How to Write an InputStream to a File

This article shows a different ways of Writing InputStream to File in Java by using Apache Commons IO, Guava, and Core Java.


We often need to create files and add contents to it. For example, we may need to write String elements to a file or store the bytes received over the network to a file. In all such scenarios, we have the data in the form of InputStreams, which needs to be written to File.

This tutorials focuses on Converting InputStreams to a File in Java. We will write examples using using Apache Common IO, Guava, and finally using Core Java library.

InputStream to File using Apache Commons

The Apache Commons IO API is a handy utility library that provides quite useful abstractions for various File IO operations.

Next is an example of using Apache commons InputStream to File abstraction.

File outputFile = new File(outputPath + "output.txt");
FileUtils.copyInputStreamToFile(inputStream, outputFile);Code language: Java (java)

First, we create a File instance pointing to the desired path on the disk. Next, we use the copyInputStreamToFile method to read bytes from InputStream and copy into the given file.

InputStream to File using Guava

Similar to the apache commons the Guava Library also provides various abstraction for File IO.

Next is Guava example of InputStream to File.

File outputFile = new File(outputPath + "output.txt");
FileOutputStream outputStream = new FileOutputStream(outputFile);
ByteStreams.copy(inputStream, outputStream);Code language: Java (java)

We created a FileOutputStream based on the output File instance. Then we used the utility class BytesStreams to copy contents of InputStream to OutputStream.

InputStream to File using Java

So far, we have covered the third party libraries. In this section we will cover how Core Java natively supports writing InputStream to File.

Using Java Legacy way

int size = inputStream.available();
byte[] bucket = new byte[size];;

try (FileOutputStream outputStream = new FileOutputStream(outputPath + "output.txt")) {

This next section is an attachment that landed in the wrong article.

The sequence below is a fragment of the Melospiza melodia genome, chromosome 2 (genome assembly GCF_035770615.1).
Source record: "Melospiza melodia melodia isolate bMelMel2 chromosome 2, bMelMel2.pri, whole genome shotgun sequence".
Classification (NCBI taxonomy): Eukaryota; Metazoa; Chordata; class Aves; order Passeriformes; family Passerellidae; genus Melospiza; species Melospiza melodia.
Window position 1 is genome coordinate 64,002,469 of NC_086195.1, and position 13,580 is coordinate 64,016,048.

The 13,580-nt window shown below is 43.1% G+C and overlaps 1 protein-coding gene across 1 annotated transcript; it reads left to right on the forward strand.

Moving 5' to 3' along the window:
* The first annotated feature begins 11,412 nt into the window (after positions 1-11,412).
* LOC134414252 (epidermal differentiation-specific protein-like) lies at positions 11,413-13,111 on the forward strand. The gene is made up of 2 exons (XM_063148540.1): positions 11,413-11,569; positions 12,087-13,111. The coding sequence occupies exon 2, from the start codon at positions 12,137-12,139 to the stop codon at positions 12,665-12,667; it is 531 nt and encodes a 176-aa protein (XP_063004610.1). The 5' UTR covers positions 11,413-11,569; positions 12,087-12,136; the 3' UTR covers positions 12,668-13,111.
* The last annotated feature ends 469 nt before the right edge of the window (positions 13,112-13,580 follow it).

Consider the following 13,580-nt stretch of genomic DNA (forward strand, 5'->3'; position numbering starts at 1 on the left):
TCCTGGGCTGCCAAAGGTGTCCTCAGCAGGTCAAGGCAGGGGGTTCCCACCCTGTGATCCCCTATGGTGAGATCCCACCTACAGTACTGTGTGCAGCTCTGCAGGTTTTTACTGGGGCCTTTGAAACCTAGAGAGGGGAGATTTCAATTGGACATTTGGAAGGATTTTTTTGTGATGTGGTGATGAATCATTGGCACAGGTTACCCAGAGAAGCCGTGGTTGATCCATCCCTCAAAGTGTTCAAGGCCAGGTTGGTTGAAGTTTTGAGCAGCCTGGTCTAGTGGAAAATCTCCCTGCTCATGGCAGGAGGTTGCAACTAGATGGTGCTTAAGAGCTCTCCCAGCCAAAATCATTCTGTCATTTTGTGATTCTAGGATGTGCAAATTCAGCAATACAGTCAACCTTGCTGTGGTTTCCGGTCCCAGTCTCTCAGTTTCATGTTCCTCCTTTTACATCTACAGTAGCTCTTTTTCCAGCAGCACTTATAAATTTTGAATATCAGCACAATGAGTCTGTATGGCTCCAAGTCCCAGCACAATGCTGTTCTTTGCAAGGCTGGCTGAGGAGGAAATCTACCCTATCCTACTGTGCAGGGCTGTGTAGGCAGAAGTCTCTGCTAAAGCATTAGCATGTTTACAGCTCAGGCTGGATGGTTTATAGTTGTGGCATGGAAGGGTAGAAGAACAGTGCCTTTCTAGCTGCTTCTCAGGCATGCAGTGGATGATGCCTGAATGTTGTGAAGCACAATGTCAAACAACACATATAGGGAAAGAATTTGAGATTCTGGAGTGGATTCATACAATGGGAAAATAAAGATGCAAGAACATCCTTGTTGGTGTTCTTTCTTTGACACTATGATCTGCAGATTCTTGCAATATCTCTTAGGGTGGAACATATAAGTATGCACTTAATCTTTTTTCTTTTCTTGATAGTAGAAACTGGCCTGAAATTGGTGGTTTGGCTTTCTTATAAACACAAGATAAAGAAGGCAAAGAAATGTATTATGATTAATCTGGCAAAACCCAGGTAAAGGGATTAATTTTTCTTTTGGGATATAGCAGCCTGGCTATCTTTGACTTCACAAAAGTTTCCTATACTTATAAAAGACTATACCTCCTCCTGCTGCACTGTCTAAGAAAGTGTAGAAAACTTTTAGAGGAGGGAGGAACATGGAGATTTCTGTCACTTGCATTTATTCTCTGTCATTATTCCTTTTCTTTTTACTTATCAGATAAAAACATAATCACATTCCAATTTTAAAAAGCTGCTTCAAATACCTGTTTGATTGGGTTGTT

}Code language: Java (java)

This option should be avoided or used only if the underlying data has a fixed length and if the underlying data can safely be fit into memory.

First, we create a bucket, which is a byte[] of the exact size as that of data. We read all the bytes from the input stream into the bucket and write the bucket onto a file output stream.

If we use the same logic on an input stream of a very large resource, we may run out of memory. Also, if the InputStream is based on an ongoing resource like reading a very large file over HTTP or tailing on a log file the available() method will only return the number of bytes it currently holds. In other words, we may not get the size of actual data and produce incorrect results.

If we are working with ongoing streams or large resource we can do the conversion iteratively by using a moderately sized bucket.

byte[] bucket = new byte[1024];

try (FileOutputStream outputStream = new FileOutputStream(outputPath + "output.txt")) {
    while ((, 0, bucket.length)) != -1) {
}Code language: Java (java)

Here, we create a bucket of 1024 bytes, which is used iteratively to copy data. In other words, during each iteration, 1024 bytes are read from the input stream and written on the output stream. The iteration finishes when no more bytes are left on the InputStream. For more on Large File Processing in Java, please visit Efficient Ways of Large File Processing in Java.

Using InputStream#transferTo

The transferTo method was introduced in Java SE 9, and provides abstraction over the logic that we have seen above.

try (FileOutputStream outputStream = new FileOutputStream(outputPath + "output.txt")) {
}Code language: Java (java)

Using Files#copy

Finally, we will see how to use Files#copy method to Convert InputStream to File. Java introduced this option in Java SE 7.

File outputFile =  new File(outputPath + "output.txt");
Files.copy(inputStream, outputFile.toPath(), StandardCopyOption.REPLACE_EXISTING);Code language: Java (java)

The copy option that we provided, will replace the output file if it exists already.


In this tutorial we covered a different ways of writing InputStream content to a File. We wrote a different examples of using Apache Commons IO, guava. Also, we covered a couple of Core Java methods to achieve the same. For more on Java, please visit Java Tutorials.